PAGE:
Port is the Answer?

In which Dara seeks great Minnesota wine in all the wrong places, and finds it anyway

I once spent a few weeks in Portugal during the grape harvest and crush, and that experience, more or less, entirely reorganized the way I think about life.

It was the absurd rock mountains that did it: The mountains that make up the Douro Valley, where port comes from, are granite, quartz, and schist, and they look so very raw and rugged that you imagine they were thrust up from the sea perhaps late last week.

Speaking of the sea, Portugal, the whole of which is about the size of Indiana, feels like an island in the brightest, windiest possible sea. Even inland, the light is blistering; it comes from all directions, and the wind that batters these rock mountains in summer is dry and ocean-parched, and in winter is wet, cold, and ocean-sodden.

The experience of being in the rock mountains of Portugal is like being an ant skittering around beneath the coils of a broiler—it's so hot, so bright, so hot and bright that we just don't have parallels for it in Minnesota.

As someone who has spent the last ten years living in a state that constantly reinforces a local mythology insisting we live in the coldest, but also hottest, most forbidding, formidable weather in the world, it was, to say the least, eye-opening.

I saw old women walking down the side of the blisteringly hot, surface-of-the-sun road, with every inch of their bodies clad in wool, and balancing bundles of sticks the size of beer kegs on their heads, and knew that not one Minnesotan, not Paul Bunyan, not Jesse Ventura, not one of us, could do it.

So, if they live on sun-fried, wind-battered rock mountains in the sea, how do they grow all the port grapes to make their most vaunted export, port wine? (Port is short for Oporto, the foremost Portuguese port-exporting port. And yes, I tried to get "portentous" into that sentence for half an hour, and failed.)

Again, where does port wine come from, if it's so ghastly sunny and brutally rocky? For centuries, men and women have been attacking these rock mountains with chisel, shovel, and donkey, carving narrow terraces all over them until they turned rock wall into vertical farm. These enormous, enormous rock mountains now look like ziggurats, with layers of narrow, L-shaped planting areas. I tell you, the place is just stupendous. I stood on a mountainside (while praying I wouldn't get hit by passing vans of grape-harvesters) and just boggled: People did this? People, hand tools, and donkeys? It must have taken a whole day's backbreaking labor literally crushing rocks in the hot sun just to clear a placemat's worth of plantable area. The reason that seeing this more or less entirely reorganized the way I think about life was: I have never seen such palpable evidence of people doing more with less. You hear a lot about how if life gives you lemons make lemonade, but it's quite another thing to see with your own eyes: If life gives you a big rock in the hot sun, pummel bits of it into vineyard.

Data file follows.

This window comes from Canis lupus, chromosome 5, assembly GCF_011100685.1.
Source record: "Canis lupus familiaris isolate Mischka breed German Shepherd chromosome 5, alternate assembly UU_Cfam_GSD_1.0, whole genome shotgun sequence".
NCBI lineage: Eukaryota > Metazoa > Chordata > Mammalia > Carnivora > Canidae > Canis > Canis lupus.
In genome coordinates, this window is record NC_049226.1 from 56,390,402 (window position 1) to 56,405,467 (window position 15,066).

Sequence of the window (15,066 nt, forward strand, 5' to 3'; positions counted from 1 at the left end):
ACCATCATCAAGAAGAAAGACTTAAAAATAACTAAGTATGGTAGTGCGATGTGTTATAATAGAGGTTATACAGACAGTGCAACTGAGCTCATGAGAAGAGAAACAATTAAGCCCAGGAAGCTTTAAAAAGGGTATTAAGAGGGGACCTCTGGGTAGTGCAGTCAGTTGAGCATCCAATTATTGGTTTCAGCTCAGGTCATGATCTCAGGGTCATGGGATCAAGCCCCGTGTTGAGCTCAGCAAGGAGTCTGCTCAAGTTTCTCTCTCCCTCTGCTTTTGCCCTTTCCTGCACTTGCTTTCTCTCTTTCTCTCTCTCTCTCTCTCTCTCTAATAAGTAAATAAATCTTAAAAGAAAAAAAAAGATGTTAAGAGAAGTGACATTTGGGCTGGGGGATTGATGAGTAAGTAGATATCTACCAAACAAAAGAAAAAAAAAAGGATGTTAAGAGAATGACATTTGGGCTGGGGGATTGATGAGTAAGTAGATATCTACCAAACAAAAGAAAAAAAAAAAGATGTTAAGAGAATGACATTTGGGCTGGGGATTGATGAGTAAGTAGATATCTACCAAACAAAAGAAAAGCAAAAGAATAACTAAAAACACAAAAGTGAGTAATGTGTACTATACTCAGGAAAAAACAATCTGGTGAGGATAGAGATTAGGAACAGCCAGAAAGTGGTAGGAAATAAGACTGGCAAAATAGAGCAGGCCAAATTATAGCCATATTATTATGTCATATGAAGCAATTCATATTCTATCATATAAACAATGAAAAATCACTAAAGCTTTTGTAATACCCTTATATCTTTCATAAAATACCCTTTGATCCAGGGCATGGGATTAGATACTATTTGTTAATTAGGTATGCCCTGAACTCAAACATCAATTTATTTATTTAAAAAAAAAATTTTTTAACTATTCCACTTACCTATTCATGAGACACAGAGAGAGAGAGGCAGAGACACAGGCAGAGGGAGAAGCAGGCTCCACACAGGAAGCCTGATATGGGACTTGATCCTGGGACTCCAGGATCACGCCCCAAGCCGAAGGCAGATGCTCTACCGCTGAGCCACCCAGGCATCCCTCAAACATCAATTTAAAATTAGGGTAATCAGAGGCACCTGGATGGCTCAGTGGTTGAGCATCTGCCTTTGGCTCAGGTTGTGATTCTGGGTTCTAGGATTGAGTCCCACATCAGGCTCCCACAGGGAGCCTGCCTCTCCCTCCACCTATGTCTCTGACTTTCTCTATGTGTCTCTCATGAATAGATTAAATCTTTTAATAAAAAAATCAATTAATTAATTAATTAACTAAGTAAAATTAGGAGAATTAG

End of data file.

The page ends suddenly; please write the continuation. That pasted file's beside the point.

It also got me thinking about winemaking in our own inhospitable corner of the world. People often ask me why I don't write about Minnesota wines, but honestly, there hasn't been much to say: It's a fledgling industry in which some very wonderful people battle mightily against all odds and, more formidably, the weather. I try a lot of Minnesota and Wisconsin wines, but the only ones I've ever felt strongly enough about to endorse are the ones from Alexis Bailly Vineyards in Hastings. My trip to Portugal, however, got me wondering: What if the great northland wines are to be made through elaborate winemaking, the way they make port in Portugal, and not through perfect fruit, the way they do things in California and southern France?

Skip this paragraph if you don't want to know anything about wine chemistry, but the essential difference between ordinary wine and a fortified wine like port is this: Growing grapes on rocks in the hot sun ain't easy. Some years fruit was scant but very sweet, other years there was lots of fruit but its juice was dilute; vintages, that is, the harvest from a particular year, were far more variable than in a more temperate area. To deal with this the Portuguese developed an entirely different way of making wine. Quickly, and as simply as possible, the usual way of making wine is this: Yeasts digest the sugar in grape juice, thus making alcohol. When they stop, that's wine. You can do various things to that raw wine, of course, like aging it in barrels, or adding more sugar and having a secondary fermentation, but you essentially have a closed system: Grape Juice X in, Wine X out. This wasn't going to work for the Portuguese, so they developed a system that involved manipulating when the yeasts would stop digesting by adding concentrated grape alcohol and then blending wines from various vintages—so a little of Grape Juice X goes in, along with Grape Juices A, G, XL, wines T, S, V, and brandy Y, and so on, and port X comes out. This is a brilliant way to make a great wine in an impossible climate.

1
 
2
 
3
 
All
 
Next Page »
 
My Voice Nation Help
0 comments
 
Loading...